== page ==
Bruce Campbell is the Lord and Saviour of ‘Ash vs Evil Dead’

Ash Vs Evil Dead very much feels like the weakest entry in the much beloved franchise. Which is all well and good, but what really matters when assessing a series like Ash vs Evil Dead is whether or not it justifies its own existence. Bruce Campbell’s Ashley J. Williams character has lived on in fandom since his last feature film, Army Of Darkness (1992). There have been comic books galore, endless swirling rumors of crossovers with other horror icons… it’s a beloved character who has never ceased to be in high demand. But 1992 was a long time ago. So one really has to weigh a return for this character alongside other long dormant characters returning and grasping at former glory, such as Bruce Willis’ John McLane, or Harrison Ford’s Indiana Jones. Fans always hunger for more, but we’re often the first to tear a property to shreds when it results in hugely diminished returns.

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So was the wait worth it? Does Ash Vs Evil Dead provide a glorious return to form for Bruce Campbell and Ashley J. Williams? Well that’s tricky. Because the answer to the specific above question is a hardy “yes”. Bruce Campbell was born to play this role, and while I greatly appreciate him as an individual and as a celebrity personality, it was very much his stepping back into the role of Ash that brought me to this series in the first place. And if I’m being honest, I’ve missed a lot of his non-Ash roles, even if I am a fan. There’s a “lightning in a bottle” quality to this actor/role/creator pairing that can’t be ignored. And Campbell brings his A game to Ash Vs Evil Dead. Ash is 30 years older and, true to form, hasn’t matured a day. He’s every bit the blowhard, cocksure oaf of yesteryear, and it is glorious. From his girdle to his ethnic insensitivity to his broad physical comedy and one-liners, every time Ash is onscreen in this series, it pops. When he refers to himself as “an alone wolf”, I howl. When he’s slamming pottery into his face over and over to get a possessed doll creature off of his nose, it feels just like old times. When he points out that very few people have a functioning chainsaw arm to a skeptical Lucy Lawless, it brings just the right amount of self-awareness to the table. Simply put, Ash Vs Evil Dead passes the test of whether or not it deserves to exist based on Bruce Campbell’s embodiment of the character alone.

The other elements of the show are far more hit or miss. Starz does not skimp on the language or the gore, so there’s not any censorship restraints that can sometimes be the case with television adaptations. But modernity and budgetary restrictions did seem to require a whole lot of CGI effects, which feel out of place in this previously practical universe. This isn’t uniformly true, however. Practical gore seems to have been utilized as often as possible in the show, much to my appreciation. And even some of the computer effects, such as one demon who plays a prominent role in the show, are wonderfully executed. But it’s always the weak stuff that stands out when it comes to rushed visual effects, and there are many instances of ugly-looking CGI here.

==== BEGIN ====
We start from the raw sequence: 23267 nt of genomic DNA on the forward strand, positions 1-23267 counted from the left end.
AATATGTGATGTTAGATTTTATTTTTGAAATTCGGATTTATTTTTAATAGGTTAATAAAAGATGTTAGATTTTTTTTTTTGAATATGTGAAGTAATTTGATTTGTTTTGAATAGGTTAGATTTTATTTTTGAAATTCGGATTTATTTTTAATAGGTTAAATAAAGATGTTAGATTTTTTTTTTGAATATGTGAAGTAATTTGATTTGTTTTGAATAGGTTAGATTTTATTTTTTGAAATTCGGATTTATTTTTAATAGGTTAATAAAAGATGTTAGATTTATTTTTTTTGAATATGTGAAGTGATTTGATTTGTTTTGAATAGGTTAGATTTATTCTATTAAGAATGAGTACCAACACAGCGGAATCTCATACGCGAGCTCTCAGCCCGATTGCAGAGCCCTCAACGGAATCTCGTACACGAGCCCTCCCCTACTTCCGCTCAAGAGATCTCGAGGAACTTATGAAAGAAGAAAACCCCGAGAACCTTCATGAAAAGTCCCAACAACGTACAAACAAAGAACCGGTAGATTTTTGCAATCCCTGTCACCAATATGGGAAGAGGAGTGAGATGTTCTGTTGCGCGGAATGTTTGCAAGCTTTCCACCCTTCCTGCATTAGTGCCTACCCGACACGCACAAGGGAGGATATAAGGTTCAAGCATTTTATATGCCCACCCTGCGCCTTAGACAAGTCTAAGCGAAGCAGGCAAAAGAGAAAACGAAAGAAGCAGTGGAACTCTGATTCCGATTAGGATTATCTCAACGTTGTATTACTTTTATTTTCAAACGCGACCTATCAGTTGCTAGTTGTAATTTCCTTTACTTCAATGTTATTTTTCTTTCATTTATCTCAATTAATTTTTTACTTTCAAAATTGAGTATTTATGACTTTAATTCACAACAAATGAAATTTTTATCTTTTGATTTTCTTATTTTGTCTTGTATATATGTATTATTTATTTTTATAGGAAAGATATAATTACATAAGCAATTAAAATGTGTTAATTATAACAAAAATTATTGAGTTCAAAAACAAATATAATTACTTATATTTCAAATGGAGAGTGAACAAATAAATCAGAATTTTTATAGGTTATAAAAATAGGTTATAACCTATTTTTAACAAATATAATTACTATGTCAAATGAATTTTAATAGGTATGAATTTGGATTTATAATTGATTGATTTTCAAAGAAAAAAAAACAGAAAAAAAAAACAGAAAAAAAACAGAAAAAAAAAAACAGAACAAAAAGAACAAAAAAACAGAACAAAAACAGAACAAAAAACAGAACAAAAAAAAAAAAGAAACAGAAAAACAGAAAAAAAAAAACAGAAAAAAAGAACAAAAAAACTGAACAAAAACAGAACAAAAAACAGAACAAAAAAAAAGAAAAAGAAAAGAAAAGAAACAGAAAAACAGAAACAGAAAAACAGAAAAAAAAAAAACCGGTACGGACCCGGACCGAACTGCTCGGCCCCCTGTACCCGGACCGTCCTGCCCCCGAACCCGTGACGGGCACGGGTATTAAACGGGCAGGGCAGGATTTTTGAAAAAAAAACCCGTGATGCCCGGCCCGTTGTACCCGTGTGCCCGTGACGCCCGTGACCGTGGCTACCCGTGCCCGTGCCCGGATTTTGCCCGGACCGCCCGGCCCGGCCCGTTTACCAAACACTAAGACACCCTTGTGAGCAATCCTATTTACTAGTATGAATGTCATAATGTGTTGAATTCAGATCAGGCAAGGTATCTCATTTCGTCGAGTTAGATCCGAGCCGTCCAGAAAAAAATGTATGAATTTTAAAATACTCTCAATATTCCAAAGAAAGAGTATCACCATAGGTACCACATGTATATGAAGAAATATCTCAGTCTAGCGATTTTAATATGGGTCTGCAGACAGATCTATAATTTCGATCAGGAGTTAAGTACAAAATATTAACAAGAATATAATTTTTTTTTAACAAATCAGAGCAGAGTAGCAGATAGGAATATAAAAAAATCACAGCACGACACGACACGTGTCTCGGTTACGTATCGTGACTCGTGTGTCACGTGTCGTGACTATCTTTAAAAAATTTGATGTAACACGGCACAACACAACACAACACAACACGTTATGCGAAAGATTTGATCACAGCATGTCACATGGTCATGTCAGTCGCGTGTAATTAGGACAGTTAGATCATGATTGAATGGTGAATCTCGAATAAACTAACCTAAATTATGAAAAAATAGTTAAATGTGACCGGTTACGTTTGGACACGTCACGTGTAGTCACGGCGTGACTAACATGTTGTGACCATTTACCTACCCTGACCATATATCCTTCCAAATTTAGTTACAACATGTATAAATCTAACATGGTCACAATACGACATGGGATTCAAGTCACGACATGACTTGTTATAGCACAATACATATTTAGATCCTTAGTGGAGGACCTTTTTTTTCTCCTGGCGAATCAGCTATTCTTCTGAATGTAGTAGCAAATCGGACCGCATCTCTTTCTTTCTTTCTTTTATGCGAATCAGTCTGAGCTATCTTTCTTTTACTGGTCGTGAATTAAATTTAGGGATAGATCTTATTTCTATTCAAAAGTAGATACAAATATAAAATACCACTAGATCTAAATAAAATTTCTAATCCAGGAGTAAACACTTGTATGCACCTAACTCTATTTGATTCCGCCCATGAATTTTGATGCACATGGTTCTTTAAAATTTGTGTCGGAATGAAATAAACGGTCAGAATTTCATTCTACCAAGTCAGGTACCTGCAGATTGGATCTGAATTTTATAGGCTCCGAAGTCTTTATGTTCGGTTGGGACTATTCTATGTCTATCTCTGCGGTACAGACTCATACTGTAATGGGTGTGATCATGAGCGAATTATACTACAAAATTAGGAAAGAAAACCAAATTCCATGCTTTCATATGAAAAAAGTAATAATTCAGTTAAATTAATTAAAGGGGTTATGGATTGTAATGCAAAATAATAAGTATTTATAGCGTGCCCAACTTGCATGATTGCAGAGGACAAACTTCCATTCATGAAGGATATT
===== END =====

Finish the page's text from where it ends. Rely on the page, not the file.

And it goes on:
On top of the visuals, the format of the show itself is also hit or miss. But even then the expansion of a story that is necessary to make the jump from feature length films to television feels mostly wrong for this property. I’d much rather have seen this “30 years later” Ash up on the big screen, being an alone wolf, and trying to squash the Deadites once and for all after accidentally re-summoning them to impress a girl whilst high. Instead we get an “expanded universe” kind of approach, with travelling companions for Ash along the journey. And honestly Ray Santiago as Pablo and Dana DeLorenzo as Kelly are perfectly fine “younger generation” presences in the show. The actors hold their own, inhabiting characters that don’t have half of the magic that Ash has. And the way the writers manage to simultaneously mature Ash into someone who appreciates his new family while at the same time not allowing him to mature at all is refreshing.

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But there’s a “rinse and repeat” feel to the series format, in which Deadites are sure to pop up at some point, over and over. And even at 10 episodes, there feels like a better show within this one that perhaps could have left out three or four episodes in the middle. The showrunners seem aware of this and pad out a lot of those issues with knowing humor, which is appreciated, but doesn’t necessarily fix the issue so much as simply address it.

In the end, TV networks are clamboring for content right now. Ash Vs Evil Dead probably only saw the light of day at Starz because of those market forces in play. So since a new big screen Ash tale probably wasn’t ever going to happen, I’ll take the bad with the good and be happy that Ash Vs Evil Dead exists. Fans of Bruce Campbell’s schtick as Ash won’t be disappointed, and his presence alone elevates this series to a recommend.

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